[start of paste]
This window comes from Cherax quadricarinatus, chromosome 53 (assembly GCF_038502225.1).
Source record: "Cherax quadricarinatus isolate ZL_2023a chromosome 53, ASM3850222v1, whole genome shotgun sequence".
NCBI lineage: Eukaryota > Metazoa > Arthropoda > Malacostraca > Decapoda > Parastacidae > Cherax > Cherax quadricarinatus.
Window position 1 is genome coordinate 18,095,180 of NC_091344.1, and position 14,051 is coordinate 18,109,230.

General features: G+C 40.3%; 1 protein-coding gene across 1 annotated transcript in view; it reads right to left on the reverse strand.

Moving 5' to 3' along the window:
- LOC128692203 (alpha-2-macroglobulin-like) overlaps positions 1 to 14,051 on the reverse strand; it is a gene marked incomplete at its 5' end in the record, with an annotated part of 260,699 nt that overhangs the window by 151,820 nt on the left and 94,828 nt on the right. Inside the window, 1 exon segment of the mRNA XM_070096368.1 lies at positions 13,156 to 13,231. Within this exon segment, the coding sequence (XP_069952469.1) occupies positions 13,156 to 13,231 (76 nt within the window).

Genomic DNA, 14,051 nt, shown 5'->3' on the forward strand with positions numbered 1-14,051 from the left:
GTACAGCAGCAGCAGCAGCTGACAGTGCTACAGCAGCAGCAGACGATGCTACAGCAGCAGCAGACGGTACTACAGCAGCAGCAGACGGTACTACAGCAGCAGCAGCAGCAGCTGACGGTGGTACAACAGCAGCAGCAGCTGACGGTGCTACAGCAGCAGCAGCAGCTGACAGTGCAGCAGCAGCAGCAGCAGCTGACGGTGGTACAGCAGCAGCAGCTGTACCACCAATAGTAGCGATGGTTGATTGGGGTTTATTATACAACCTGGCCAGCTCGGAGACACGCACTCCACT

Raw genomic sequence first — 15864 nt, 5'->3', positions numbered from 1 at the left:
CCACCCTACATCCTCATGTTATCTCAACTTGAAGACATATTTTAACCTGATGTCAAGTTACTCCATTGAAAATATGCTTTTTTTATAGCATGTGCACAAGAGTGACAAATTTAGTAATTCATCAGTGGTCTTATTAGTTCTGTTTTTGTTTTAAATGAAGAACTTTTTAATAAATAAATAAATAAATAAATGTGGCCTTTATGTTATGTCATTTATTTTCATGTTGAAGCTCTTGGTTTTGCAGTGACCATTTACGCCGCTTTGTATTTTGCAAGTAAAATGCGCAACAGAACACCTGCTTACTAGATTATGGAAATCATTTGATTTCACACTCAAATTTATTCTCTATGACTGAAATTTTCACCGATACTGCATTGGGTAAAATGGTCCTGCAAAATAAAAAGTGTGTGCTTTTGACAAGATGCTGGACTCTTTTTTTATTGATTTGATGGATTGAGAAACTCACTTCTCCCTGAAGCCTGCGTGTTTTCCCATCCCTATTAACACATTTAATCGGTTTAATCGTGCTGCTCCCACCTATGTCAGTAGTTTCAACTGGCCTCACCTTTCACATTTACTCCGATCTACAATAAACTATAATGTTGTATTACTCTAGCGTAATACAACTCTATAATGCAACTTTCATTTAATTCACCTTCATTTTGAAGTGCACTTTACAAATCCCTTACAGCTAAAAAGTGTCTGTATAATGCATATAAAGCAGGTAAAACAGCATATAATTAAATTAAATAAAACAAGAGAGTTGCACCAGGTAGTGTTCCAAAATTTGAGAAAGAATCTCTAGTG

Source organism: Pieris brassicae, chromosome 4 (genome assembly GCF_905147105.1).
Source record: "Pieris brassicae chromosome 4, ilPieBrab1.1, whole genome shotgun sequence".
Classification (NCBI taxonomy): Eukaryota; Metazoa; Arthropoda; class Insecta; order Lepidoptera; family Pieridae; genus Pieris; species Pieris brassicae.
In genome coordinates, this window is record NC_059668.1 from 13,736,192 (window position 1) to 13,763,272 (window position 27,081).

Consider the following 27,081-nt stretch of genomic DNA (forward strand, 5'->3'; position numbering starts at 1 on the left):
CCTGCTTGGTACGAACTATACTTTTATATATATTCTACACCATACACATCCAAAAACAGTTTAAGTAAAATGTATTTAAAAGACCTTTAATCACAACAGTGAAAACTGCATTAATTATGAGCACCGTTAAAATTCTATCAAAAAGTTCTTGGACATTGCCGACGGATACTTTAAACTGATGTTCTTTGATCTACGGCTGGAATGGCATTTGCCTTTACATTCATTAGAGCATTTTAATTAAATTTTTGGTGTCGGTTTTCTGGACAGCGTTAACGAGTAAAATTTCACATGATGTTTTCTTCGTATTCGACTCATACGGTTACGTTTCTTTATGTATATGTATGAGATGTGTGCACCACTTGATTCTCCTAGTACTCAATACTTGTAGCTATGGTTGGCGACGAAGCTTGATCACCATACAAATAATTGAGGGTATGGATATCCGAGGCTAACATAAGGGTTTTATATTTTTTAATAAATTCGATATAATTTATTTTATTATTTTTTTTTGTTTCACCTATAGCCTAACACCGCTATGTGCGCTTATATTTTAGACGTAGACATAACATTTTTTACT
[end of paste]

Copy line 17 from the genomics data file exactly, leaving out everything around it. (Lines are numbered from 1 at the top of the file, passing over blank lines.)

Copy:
CCTGCTTGGTACGAACTATACTTTTATATATATTCTACACCATACACATCCAAAAACAGTTTAAGTAAAATGTATTTAAAAGACCTTTAATCACAACAGTGAAAACTGCATTAATTATGAGCACCGTTAAAATTCTATCAAAAAGTTCTTGGACATTGCCGACGGATACTTTAAACTGATGTTCTTTGATCTACGGCTGGAATGGCATTTGCCTTTACATTCATTAGAGCATTTTAATTAAATTTTTGGTGTCGGTTTTCTGGACAGCGTTAACGAGTAAAATTTCACATGATGTTTTCTTCGTATTCGACTCATACGGTTACGTTTCTTTATGTATATGTATGAGATGTGTGCACCACTTGATTCTCCTAGTACTCAATACTTGTAGCTATGGTTGGCGACGAAGCTTGATCACCATACAAATAATTGAGGGTATGGATATCCGAGGCTAACATAAGGGTTTTATATTTTTTAATAAATTCGATATAATTTATTTTATTATTTTTTTTTGTTTCACCTATAGCCTAACACCGCTATGTGCGCTTATATTTTAGACGTAGACATAACATTTTTTACT